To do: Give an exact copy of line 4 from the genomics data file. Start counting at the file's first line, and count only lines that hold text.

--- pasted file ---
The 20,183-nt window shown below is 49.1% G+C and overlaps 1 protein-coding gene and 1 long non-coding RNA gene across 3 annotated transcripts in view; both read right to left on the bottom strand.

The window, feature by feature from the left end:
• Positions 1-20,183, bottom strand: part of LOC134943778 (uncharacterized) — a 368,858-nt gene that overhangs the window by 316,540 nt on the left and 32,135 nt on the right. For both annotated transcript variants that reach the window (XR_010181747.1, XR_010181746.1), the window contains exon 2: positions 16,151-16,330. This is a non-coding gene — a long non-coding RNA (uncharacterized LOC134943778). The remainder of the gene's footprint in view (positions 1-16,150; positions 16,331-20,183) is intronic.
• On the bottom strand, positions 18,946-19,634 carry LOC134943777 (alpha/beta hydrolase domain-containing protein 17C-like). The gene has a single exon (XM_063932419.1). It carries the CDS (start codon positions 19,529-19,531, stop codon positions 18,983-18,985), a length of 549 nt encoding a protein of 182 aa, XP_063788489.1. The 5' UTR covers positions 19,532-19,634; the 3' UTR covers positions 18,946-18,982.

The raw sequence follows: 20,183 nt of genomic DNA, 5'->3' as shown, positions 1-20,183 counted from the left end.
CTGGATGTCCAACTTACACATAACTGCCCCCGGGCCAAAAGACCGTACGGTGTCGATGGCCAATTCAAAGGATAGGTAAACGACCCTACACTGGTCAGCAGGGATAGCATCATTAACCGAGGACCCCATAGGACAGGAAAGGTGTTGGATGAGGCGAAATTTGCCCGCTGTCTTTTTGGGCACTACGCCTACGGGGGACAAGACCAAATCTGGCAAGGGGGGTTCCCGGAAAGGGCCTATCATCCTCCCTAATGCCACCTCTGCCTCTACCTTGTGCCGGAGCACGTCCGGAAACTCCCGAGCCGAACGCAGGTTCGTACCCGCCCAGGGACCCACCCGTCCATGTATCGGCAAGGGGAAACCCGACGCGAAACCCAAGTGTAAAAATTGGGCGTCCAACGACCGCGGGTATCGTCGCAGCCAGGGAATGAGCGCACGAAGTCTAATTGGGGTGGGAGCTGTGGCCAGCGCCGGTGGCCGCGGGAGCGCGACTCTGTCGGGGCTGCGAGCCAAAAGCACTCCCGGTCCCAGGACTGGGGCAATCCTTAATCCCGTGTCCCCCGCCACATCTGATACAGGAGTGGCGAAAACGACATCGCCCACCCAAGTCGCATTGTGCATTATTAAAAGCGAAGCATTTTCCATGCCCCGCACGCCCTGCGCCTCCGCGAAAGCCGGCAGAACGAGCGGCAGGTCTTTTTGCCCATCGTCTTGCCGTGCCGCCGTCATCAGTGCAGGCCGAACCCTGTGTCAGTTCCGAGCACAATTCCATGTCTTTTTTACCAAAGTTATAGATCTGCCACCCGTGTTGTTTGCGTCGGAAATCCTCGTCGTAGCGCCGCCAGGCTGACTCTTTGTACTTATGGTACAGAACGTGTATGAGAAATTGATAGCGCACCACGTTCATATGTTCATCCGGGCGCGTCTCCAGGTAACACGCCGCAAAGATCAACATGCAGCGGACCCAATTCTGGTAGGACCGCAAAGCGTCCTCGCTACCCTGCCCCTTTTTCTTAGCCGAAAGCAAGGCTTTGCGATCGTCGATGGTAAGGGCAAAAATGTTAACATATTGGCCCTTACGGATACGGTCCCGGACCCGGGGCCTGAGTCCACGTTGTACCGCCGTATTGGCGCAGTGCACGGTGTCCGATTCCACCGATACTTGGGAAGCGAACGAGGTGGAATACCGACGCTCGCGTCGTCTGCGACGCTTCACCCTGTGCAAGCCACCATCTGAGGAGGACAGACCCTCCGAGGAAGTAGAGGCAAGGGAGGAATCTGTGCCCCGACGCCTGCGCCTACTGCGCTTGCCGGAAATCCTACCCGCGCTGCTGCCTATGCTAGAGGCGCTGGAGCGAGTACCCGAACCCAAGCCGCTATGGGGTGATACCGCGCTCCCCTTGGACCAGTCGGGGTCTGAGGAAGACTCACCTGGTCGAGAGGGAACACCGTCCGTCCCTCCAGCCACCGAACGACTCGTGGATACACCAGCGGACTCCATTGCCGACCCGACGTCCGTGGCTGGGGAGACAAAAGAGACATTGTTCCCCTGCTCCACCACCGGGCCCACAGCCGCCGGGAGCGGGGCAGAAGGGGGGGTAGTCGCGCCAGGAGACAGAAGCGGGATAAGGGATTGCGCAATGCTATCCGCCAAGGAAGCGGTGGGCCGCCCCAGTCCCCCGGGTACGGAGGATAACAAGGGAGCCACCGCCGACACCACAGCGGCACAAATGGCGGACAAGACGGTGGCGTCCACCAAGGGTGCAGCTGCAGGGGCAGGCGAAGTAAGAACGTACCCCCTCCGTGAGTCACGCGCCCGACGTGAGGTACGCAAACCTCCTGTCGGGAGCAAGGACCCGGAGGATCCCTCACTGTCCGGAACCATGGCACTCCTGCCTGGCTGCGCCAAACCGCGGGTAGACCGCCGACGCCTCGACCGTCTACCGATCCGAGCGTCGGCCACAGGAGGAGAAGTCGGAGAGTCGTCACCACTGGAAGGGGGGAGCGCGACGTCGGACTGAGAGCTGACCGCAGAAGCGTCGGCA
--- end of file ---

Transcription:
• On the bottom strand, positions 18,946-19,634 carry LOC134943777 (alpha/beta hydrolase domain-containing protein 17C-like). The gene has a single exon (XM_063932419.1). It carries the CDS (start codon positions 19,529-19,531, stop codon positions 18,983-18,985), a length of 549 nt encoding a protein of 182 aa, XP_063788489.1. The 5' UTR covers positions 19,532-19,634; the 3' UTR covers positions 18,946-18,982.